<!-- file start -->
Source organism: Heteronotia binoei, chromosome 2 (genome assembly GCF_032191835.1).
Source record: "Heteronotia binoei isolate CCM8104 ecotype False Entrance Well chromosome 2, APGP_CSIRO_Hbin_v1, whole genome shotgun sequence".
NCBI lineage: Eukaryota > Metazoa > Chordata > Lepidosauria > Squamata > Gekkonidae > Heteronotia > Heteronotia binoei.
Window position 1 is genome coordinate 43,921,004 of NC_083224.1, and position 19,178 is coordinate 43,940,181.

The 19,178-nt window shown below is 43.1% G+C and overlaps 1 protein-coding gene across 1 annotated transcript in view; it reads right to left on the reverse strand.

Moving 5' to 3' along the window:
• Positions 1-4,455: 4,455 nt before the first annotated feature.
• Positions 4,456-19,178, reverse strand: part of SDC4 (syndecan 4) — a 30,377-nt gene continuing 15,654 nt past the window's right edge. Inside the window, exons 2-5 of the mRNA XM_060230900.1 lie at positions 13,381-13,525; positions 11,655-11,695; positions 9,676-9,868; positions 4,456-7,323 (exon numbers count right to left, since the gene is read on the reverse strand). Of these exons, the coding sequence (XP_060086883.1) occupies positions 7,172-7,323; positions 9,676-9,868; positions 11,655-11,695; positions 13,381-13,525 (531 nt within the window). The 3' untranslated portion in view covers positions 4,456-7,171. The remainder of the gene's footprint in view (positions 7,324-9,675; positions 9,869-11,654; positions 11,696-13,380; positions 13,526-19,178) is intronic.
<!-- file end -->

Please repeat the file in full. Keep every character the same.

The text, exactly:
Source organism: Heteronotia binoei, chromosome 2 (genome assembly GCF_032191835.1).
Source record: "Heteronotia binoei isolate CCM8104 ecotype False Entrance Well chromosome 2, APGP_CSIRO_Hbin_v1, whole genome shotgun sequence".
NCBI lineage: Eukaryota > Metazoa > Chordata > Lepidosauria > Squamata > Gekkonidae > Heteronotia > Heteronotia binoei.
Window position 1 is genome coordinate 43,921,004 of NC_083224.1, and position 19,178 is coordinate 43,940,181.

The 19,178-nt window shown below is 43.1% G+C and overlaps 1 protein-coding gene across 1 annotated transcript in view; it reads right to left on the reverse strand.

Moving 5' to 3' along the window:
• Positions 1-4,455: 4,455 nt before the first annotated feature.
• Positions 4,456-19,178, reverse strand: part of SDC4 (syndecan 4) — a 30,377-nt gene continuing 15,654 nt past the window's right edge. Inside the window, exons 2-5 of the mRNA XM_060230900.1 lie at positions 13,381-13,525; positions 11,655-11,695; positions 9,676-9,868; positions 4,456-7,323 (exon numbers count right to left, since the gene is read on the reverse strand). Of these exons, the coding sequence (XP_060086883.1) occupies positions 7,172-7,323; positions 9,676-9,868; positions 11,655-11,695; positions 13,381-13,525 (531 nt within the window). The 3' untranslated portion in view covers positions 4,456-7,171. The remainder of the gene's footprint in view (positions 7,324-9,675; positions 9,869-11,654; positions 11,696-13,380; positions 13,526-19,178) is intronic.